This is what Michel wrote to me a few days ago:
Thank you Gilles for all the valuable advice I have been able to read, especially in the book “my natural vegetable garden”.
Since 2 days, insects are attacking my plums, and I also find them on the leaves.
Can you tell me what these insects are and how to remove them (see attached photos)?
Currently I destroy them manually by crushing them between my fingers.
Thanks in advance.
And here are the 2 attached pictures:
It is… a nymph (the stage between the larva and the insect loves… thank you Aurélie for this correction) of a ladybug (could be confused with a Colorado potato beetle larva if you don’t look closely, but the ladybug larvae have black dots only on the back, while Colorado potato beetle larvae have only black dots on the sides – see the photos in the article dedicated to the beetle)
So I immediately replied to Michel to stop the massacre (and gave him a red card).
Well… let’s be clear, this isn’t about publicly condemning Michel (I’m preserving his anonymity, of course, by removing the signature and location in his post).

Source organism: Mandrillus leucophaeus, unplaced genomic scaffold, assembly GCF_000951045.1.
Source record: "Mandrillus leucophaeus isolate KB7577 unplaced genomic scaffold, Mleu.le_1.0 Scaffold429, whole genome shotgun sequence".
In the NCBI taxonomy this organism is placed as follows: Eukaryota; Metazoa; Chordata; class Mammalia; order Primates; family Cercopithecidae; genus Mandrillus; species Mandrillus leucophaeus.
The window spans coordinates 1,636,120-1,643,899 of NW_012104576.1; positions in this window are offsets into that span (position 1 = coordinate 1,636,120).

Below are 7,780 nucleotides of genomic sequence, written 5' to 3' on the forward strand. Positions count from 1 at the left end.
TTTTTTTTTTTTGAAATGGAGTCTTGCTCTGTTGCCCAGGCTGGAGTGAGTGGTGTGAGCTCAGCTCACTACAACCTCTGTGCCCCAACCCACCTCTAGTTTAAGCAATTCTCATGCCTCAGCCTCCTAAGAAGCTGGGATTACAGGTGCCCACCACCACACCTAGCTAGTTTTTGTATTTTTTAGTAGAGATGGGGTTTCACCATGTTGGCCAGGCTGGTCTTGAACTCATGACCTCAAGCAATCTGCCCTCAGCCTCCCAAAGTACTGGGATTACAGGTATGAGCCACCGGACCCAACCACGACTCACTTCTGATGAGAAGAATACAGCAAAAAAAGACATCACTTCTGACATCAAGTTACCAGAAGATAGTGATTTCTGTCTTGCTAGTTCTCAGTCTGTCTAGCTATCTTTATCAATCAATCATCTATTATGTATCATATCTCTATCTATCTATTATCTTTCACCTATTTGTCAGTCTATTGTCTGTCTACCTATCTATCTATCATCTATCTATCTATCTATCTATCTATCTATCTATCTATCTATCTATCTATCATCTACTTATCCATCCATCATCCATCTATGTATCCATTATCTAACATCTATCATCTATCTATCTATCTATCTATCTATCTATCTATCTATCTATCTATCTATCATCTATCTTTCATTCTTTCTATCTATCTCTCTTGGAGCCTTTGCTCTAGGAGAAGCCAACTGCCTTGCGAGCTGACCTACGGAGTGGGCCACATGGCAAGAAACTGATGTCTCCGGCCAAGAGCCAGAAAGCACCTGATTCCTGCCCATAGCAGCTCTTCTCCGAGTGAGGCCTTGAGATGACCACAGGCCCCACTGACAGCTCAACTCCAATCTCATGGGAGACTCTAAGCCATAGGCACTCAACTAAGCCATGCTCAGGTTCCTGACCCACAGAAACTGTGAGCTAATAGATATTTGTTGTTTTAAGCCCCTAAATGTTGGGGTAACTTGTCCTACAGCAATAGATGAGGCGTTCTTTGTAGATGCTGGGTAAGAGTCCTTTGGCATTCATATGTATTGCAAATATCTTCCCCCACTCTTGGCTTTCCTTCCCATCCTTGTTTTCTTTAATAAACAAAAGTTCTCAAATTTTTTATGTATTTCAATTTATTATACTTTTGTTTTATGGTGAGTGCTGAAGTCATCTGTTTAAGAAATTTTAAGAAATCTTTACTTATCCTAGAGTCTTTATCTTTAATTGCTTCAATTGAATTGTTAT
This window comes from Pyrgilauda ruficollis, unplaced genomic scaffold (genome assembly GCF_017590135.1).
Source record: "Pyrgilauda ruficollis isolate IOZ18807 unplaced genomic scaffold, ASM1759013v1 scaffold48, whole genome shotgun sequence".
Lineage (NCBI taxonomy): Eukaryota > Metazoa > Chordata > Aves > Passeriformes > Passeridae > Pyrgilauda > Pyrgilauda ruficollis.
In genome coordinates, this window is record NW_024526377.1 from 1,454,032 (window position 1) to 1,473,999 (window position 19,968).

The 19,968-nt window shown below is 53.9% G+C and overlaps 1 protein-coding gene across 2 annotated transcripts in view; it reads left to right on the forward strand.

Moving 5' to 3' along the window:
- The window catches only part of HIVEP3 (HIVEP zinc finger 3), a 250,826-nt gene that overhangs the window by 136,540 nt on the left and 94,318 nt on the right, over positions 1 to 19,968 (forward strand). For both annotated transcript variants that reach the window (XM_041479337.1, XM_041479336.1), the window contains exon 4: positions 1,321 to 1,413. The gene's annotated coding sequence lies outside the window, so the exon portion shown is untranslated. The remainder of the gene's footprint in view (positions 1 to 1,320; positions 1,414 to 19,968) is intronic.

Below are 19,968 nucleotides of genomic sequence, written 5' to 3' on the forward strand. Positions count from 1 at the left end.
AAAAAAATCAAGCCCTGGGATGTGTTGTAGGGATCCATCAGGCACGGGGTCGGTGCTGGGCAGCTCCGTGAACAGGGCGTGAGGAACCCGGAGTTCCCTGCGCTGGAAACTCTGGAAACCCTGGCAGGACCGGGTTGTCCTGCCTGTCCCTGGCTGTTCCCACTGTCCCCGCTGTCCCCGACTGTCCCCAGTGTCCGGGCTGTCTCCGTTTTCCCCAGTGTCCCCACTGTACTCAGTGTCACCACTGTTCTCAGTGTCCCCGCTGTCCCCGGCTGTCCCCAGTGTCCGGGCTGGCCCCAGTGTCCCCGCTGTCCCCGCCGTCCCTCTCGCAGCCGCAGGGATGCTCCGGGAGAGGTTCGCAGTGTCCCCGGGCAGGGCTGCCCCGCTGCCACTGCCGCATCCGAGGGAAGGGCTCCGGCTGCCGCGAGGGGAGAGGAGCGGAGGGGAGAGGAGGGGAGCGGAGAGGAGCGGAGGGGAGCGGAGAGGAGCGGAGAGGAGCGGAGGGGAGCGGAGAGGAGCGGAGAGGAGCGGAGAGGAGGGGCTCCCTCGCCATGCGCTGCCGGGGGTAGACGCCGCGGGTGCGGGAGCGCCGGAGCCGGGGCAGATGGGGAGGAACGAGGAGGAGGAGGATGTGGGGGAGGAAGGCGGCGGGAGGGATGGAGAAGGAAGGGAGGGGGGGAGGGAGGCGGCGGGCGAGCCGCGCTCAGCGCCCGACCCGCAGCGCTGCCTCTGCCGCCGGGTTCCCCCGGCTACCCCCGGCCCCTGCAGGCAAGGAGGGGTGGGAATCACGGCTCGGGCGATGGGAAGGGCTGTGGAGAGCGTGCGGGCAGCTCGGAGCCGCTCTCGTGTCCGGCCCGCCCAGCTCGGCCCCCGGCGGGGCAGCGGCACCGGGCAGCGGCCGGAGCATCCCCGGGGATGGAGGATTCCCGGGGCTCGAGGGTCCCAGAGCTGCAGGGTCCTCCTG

And we all make mistakes!
So, don’t overwhelm him in the comments (in any case, I won’t publish disrespectful posts if there are any).
No… The idea here is rather to use this example to warn you of your own fears…
Because that’s what it’s all about in the end.
Not knowing this insect and seeing damage to these plums, Michel reacts in fear and destroys … his savior.
Because this larva is actually clearing out a colony of aphids (as evidenced by the coiled, swollen leaves), which are the real culprits of the damage.
The ladybug larva has nothing to do with it (it is mainly carnivorous).
Exactly, this little video just sent to me by Maria-Louise (according to my personal support service) comes at the right time.
A beautiful thistle, full of vigor, has attracted a colony of aphids (leaving the cultivated plants…), which itself has attracted many ladybugs… which will have “cleaned up” the colony of aphids in a few days …
Do you understand the importance of preserving a large biodiversity?
So please, if you don’t know an insect, don’t destroy it!
Which also applies in a more global way… Because very often, faced with a “harmful” (it is we who qualify it as such…), it is often best to do nothing (I develop this idea here – this article is very short, I invite you to follow this link) … and let nature take care of balancing things.